Nursing Careers During The COVID-19 Pandemic

It is no secret that there was already a shortage of nursing staff across the country before the current pandemic; however, following the outbreak of COVID-19, the US healthcare system is under increasing scrutiny as it strives to manage the additional pressure.

In these unprecedented times, nursing jobs have become more challenging than ever. Nurses are being put to the test as the front line of defense on a much bigger scale than ever before. Some of the challenges faced by nursing staff include global PPE shortages, fueling concerns over personal safety, and fears of contracting the virus and infecting their own healthy family members.

As well as this, ventilator shortages alongside immensely stressful work environments and longer shifts mean that RNs are increasingly exposed to stressful conditions that require coping mechanisms to safeguard their own well-being.

How Can Studying for a BSN Help?

RN staff would be excused for thinking that this is the wrong time to consider furthering their education, as nursing staff works tirelessly on the front line in order to save lives. However, being responsible for the prevention, containment, and management of patients and staff during this pandemic emergency calls for a set of skills that includes social sciences, management, research, public and community health, and leadership.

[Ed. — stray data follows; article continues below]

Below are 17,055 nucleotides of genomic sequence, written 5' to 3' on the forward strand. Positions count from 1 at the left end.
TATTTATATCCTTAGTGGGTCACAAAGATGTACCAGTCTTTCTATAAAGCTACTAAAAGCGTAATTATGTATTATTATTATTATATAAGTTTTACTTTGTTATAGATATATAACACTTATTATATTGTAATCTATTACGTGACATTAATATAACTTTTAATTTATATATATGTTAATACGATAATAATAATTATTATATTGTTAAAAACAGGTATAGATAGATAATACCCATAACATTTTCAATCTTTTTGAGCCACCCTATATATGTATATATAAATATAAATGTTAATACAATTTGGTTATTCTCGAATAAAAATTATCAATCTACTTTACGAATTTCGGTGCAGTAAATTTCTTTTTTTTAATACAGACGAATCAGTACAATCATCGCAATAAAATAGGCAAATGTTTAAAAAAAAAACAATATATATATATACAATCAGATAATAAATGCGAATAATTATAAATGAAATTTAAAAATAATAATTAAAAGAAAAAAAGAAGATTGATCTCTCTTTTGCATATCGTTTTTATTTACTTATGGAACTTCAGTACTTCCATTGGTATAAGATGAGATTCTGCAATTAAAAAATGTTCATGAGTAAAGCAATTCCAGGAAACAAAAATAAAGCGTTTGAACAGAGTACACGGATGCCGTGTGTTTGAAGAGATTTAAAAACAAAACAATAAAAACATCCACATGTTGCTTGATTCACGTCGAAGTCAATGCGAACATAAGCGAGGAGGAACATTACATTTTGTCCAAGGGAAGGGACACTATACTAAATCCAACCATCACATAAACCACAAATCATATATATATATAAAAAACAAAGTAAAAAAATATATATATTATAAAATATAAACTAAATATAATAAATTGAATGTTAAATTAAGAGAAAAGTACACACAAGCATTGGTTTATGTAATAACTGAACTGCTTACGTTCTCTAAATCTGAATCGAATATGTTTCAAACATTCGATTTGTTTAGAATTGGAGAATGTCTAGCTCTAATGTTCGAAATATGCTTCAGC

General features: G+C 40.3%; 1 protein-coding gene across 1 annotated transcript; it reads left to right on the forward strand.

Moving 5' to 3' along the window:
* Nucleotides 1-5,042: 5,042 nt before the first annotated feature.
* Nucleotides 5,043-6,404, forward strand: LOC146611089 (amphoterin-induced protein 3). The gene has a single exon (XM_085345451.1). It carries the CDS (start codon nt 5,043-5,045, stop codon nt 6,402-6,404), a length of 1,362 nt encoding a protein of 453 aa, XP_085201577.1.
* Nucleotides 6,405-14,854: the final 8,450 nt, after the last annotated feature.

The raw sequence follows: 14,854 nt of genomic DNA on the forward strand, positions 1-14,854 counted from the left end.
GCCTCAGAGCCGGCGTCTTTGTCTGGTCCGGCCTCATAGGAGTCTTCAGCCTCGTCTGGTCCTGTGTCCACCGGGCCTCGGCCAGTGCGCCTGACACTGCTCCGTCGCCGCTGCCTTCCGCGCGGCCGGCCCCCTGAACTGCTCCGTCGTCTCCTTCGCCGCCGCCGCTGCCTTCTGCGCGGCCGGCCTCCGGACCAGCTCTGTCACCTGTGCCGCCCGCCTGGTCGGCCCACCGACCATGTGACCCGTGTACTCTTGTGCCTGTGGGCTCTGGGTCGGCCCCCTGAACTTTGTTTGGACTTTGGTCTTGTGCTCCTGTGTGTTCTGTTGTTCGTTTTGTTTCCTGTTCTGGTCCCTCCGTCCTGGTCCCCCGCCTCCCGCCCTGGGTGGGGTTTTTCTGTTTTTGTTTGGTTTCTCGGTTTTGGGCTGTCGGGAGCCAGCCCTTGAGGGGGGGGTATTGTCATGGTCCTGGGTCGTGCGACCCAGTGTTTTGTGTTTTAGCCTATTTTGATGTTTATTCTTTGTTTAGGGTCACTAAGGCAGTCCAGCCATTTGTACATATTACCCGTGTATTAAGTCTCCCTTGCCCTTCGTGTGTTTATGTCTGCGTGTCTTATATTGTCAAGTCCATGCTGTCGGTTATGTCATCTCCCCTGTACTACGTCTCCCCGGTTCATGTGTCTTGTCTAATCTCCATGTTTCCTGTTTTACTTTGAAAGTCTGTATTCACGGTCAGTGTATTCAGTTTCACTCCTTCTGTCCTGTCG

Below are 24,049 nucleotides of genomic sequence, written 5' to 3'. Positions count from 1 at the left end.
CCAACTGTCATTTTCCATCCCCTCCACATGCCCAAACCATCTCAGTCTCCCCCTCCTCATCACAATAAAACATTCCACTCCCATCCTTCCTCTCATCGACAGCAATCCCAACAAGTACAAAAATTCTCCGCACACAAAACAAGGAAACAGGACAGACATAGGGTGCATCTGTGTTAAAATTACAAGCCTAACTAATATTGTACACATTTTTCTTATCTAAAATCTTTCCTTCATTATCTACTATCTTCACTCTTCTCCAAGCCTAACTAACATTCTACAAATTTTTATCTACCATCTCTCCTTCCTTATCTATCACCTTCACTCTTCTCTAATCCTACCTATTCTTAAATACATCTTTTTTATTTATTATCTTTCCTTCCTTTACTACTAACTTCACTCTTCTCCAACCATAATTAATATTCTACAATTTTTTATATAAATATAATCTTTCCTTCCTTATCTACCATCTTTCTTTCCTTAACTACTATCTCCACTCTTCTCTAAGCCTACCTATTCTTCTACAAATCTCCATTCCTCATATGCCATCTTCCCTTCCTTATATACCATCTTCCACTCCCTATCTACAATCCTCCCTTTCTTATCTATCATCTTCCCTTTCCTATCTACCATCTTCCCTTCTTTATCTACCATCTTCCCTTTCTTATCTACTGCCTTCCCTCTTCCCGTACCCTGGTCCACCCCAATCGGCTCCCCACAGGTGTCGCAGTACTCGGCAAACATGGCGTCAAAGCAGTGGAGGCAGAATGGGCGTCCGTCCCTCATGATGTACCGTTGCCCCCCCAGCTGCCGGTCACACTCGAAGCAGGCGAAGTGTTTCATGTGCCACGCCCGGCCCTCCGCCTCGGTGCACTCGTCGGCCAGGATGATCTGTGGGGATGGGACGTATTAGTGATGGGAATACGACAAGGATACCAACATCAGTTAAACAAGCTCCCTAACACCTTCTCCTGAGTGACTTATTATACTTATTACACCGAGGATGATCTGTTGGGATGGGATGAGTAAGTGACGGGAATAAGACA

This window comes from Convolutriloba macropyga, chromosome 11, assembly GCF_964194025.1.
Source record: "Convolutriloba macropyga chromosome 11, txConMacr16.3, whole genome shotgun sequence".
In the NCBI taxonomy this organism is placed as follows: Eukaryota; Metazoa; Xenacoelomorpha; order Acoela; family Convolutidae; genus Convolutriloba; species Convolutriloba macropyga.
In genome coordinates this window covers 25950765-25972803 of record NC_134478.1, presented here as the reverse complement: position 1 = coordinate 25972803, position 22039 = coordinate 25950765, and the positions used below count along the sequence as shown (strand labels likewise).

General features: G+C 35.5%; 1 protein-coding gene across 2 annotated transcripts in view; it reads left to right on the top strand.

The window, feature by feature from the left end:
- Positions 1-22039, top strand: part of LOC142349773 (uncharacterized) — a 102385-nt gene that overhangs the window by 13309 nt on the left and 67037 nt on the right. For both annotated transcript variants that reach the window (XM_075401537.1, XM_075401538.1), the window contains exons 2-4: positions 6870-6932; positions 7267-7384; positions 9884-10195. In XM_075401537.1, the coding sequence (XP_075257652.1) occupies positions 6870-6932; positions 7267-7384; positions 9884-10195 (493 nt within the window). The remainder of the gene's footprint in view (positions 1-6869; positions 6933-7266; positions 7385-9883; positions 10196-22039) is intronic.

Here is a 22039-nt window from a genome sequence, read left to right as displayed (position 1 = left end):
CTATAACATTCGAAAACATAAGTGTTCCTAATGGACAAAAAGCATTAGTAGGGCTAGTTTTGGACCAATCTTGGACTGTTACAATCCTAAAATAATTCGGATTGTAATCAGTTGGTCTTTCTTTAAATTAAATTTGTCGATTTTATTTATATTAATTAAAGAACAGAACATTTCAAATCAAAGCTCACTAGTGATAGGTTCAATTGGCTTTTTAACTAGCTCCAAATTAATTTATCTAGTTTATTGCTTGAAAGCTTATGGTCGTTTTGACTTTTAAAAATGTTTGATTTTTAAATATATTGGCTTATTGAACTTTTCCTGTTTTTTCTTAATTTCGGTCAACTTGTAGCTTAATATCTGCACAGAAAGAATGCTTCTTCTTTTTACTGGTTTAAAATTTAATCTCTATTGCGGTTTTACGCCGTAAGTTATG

BSN training provides nurses with a higher level of knowledge and expertise to provide the level of management and skills needed to guide hospitals and patients through this kind of emergency. BSN graduates possess the knowledge required to make informed decisions and competently work in ever-changing environments, which is vital in times of a pandemic.

You may wonder how this affects you and your current situation as an RN. The Marian Nursing School RN to BSN Completion Program can be done online around your current schedule and takes just seven weeks to complete.

Advantages of BSN Training BSN training is linked to better clinical outcomes and lower mortality rates among patients. This is clearly demonstrated in hospitals that employ BSN nurses who also experience a reduced number of hospital infections by the implementation of infection control practices as outlined in the BSN program.

As the current crisis continues to grip the country, BSN staff are trained to make better, faster decisions on behalf of their patients in an increasingly high-pressure environment. Nurses are qualified to make informed assessments of complex situations in order to develop plans to combat the challenges that the pandemic is throwing at the medical community.

In times of social distancing, the qualification can allow nursing staff to develop greater communication skills with patients, patient families, and colleagues in order to establish trusting relationships and mutually beneficial collaborations that can benefit both patients and staff.

In a high-pressure environment, such as during a pandemic, this ability, alongside the capacity to make quick, accurate assessments as potential patients flood through the hospital doors, is invaluable to the medical community.

In short, the country needs more BSN-qualified nurses, so there has never been a better time to consider furthering your nursing career.

Thanks to Ana

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